Heard similar on BBC Scotland recently. Actually I think it was describing David Cameron as centrist. Possibly because of his relatively liberal social politics e.g. same sex marriage?
I agree, there was some surprising, if rather circumscribed, social liberalism on display during that time, surprising remembering how homophobic previous editions of the conservative party had been. But it was mainly about sexuality. When Theresa May identified the Tories as the nasty party, I think she thought that referred only to homophobia, even as she devised the hostile environment on immigration, our justice system was being wrecked, and the inequality in society resulting from the Thatcher/Major years meant we lagged behind the entire EU in that regard.

Cameron is clearly nearer the centre than the subsequent lot. Maybe he is centrist by relativity. But Cameron's Conservative party was not centrist, for reasons I set out.

Such is the shortage of money, and the broad hostility to continental levels of taxation that seems to exist, it will be very difficult to return to something like the standards of public service and the condition of the less well off that existed 20 years ago. If the Overton window has moved as Jimbob says, it distresses me that we have apparently become so heartless as a society.

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Re: Rishi Sunak - PM

Post by lpm » Tue Nov 14, 2023 11:21 pm

The Tories are stuck on 20 something percent. Clearly society hasn't moved right with them. But the tabloids, BBC and clickbait pundits have moved right.
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Re: Rishi Sunak - PM

Post by discovolante » Tue Nov 14, 2023 11:33 pm

IvanV wrote:
Tue Nov 14, 2023 10:50 pm
discovolante wrote:
Tue Nov 14, 2023 10:21 pm
IvanV wrote:
Tue Nov 14, 2023 6:44 pm
What particularly irks me here is the use - deliberate I am sure - of the term "centre right" to describe people like Suella Braverman....
Heard similar on BBC Scotland recently. Actually I think it was describing David Cameron as centrist. Possibly because of his relatively liberal social politics e.g. same sex marriage?
I agree, there was some surprising, if rather circumscribed, social liberalism on display during that time, surprising remembering how homophobic previous editions of the conservative party had been. But it was mainly about sexuality. When Theresa May identified the Tories as the nasty party, I think she thought that referred only to homophobia, even as she devised the hostile environment on immigration, our justice system was being wrecked, and the inequality in society resulting from the Thatcher/Major years meant we lagged behind the entire EU in that regard.

Cameron is clearly nearer the centre than the subsequent lot. Maybe he is centrist by relativity. But Cameron's Conservative party was not centrist, for reasons I set out.

Such is the shortage of money, and the broad hostility to continental levels of taxation that seems to exist, it will be very difficult to return to something like the standards of public service and the condition of the less well off that existed 20 years ago. If the Overton window has moved as Jimbob says, it distresses me that we have apparently become so heartless as a society.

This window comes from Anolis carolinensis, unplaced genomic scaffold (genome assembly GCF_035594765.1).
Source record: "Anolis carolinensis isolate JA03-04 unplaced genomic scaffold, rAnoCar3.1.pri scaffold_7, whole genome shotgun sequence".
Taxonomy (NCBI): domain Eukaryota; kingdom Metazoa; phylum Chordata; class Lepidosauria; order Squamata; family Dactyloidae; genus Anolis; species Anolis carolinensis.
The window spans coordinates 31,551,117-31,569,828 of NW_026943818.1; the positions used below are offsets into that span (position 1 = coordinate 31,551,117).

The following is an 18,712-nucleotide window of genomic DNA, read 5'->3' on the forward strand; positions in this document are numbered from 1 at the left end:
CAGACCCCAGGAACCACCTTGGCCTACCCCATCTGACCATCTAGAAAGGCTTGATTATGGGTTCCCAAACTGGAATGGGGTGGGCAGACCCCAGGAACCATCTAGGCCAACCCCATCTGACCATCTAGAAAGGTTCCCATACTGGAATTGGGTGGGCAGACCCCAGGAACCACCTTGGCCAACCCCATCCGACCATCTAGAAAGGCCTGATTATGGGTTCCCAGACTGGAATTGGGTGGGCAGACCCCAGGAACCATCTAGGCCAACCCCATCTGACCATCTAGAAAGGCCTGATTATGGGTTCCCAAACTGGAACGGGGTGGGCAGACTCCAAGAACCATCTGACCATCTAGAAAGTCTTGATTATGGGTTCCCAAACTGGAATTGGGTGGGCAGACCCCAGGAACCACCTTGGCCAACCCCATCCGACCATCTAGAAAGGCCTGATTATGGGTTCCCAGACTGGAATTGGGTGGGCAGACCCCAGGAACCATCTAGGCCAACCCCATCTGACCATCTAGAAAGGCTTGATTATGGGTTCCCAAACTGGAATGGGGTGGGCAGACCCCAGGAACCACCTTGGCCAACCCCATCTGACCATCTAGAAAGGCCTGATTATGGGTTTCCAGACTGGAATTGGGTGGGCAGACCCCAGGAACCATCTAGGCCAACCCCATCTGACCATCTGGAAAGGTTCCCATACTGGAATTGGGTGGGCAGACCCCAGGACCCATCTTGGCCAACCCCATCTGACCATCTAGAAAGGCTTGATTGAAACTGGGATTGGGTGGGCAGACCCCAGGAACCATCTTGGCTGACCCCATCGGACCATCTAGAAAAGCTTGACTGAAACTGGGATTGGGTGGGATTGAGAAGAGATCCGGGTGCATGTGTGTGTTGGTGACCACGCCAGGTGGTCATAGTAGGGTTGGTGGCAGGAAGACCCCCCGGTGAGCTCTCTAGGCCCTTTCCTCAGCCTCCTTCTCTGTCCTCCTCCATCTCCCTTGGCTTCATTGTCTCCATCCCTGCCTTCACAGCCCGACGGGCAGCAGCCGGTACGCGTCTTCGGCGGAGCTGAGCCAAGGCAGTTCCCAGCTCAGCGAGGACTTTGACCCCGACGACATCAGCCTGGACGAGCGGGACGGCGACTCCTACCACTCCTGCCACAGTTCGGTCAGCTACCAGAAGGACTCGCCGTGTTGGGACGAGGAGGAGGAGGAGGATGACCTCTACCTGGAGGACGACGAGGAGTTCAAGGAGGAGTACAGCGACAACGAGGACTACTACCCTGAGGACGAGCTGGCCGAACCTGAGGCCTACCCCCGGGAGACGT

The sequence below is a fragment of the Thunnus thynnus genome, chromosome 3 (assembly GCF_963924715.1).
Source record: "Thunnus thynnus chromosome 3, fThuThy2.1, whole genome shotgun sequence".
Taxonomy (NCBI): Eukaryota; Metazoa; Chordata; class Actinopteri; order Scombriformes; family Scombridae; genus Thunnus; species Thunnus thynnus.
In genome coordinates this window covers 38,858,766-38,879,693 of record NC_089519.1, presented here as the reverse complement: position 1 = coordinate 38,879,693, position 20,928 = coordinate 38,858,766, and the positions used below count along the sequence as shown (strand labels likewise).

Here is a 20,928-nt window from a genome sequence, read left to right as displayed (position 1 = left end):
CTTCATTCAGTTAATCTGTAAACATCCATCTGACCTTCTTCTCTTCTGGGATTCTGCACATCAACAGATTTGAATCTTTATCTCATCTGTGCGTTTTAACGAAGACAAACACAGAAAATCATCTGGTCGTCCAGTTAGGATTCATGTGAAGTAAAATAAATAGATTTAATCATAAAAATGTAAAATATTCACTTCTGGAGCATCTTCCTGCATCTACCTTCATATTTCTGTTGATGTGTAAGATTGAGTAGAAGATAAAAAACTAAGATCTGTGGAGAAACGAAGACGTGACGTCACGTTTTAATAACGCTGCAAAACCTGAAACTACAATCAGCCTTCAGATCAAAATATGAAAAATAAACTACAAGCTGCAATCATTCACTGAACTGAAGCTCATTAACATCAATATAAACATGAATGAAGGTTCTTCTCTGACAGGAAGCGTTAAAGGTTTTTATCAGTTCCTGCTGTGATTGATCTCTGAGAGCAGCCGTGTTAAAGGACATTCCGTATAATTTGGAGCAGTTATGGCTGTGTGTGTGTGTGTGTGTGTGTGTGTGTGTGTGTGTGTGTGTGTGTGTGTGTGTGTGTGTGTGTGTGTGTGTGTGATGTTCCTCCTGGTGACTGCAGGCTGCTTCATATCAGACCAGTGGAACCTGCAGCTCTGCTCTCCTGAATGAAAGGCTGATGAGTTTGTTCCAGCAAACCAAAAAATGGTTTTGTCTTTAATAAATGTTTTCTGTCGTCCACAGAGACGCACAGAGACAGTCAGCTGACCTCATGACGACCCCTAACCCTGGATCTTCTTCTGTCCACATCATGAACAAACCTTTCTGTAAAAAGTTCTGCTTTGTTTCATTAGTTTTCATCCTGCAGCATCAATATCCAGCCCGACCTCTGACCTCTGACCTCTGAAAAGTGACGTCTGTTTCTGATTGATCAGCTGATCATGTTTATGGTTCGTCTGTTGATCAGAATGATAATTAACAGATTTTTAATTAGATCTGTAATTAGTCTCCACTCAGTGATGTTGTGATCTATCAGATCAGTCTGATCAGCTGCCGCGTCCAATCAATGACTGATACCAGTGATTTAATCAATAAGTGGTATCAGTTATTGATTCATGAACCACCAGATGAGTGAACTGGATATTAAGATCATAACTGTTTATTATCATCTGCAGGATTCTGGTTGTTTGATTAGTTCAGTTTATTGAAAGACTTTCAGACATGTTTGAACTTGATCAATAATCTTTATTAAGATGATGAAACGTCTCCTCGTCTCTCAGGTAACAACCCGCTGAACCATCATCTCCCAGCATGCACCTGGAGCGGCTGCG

Oh I certainly don't think Cameron is actually a centrist. It's just about the only reason I could think he would be described as one, other than of course perhaps not (at least openly) being as right wing as the current lot. Anyway, same sex marriage is progressive in many important ways but it's still rooted in an idea that's about as conservative as it gets.
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Re: Rishi Sunak - PM

Post by Woodchopper » Wed Nov 15, 2023 7:20 am

IvanV wrote:
Tue Nov 14, 2023 10:50 pm
discovolante wrote:
Tue Nov 14, 2023 10:21 pm
IvanV wrote:
Tue Nov 14, 2023 6:44 pm
What particularly irks me here is the use - deliberate I am sure - of the term "centre right" to describe people like Suella Braverman....
Heard similar on BBC Scotland recently. Actually I think it was describing David Cameron as centrist. Possibly because of his relatively liberal social politics e.g. same sex marriage?
I agree, there was some surprising, if rather circumscribed, social liberalism on display during that time, surprising remembering how homophobic previous editions of the conservative party had been. But it was mainly about sexuality. When Theresa May identified
the Tories as the nasty party, I think she thought that referred only to homophobia, even as she devised the hostile environment on immigration, our justice system was being wrecked, and the inequality in society resulting from the Thatcher/Major years meant we lagged behind the entire EU in that regard.
I don’t think that’s correct. Here’s the section from May’s 2002 speech:

There's a lot we need to do in this party of ours. Our base is too narrow and so, occasionally, are our sympathies. You know what some people call us - the nasty party.

I know that's unfair. You know that's unfair but it's the people out there we need to convince - and we can only do that by avoiding behaviour and attitudes that play into the hands of our opponents. No more glib moralising, no more hypocritical finger-wagging.

We need to reach out to all areas of our society.
I want us to be the party that represents the whole of Britain and not merely some mythical place called "Middle England", but the truth is that as our country has become more diverse, our party has remained the same.

We should not underestimate the extent of this problem. Ask yourselves: how can we truly claim to be the party of Britain, when we don't truly represent Britain in our party?
Our country is not simply a geographic area. It is the people who live and work in it. It is the people in the inner cities as much as those in the leafy suburbs or rural villages. It's the people in the north and the south, the east and the west. It's the face on the street, whatever its colour, whatever its sex, whatever its background.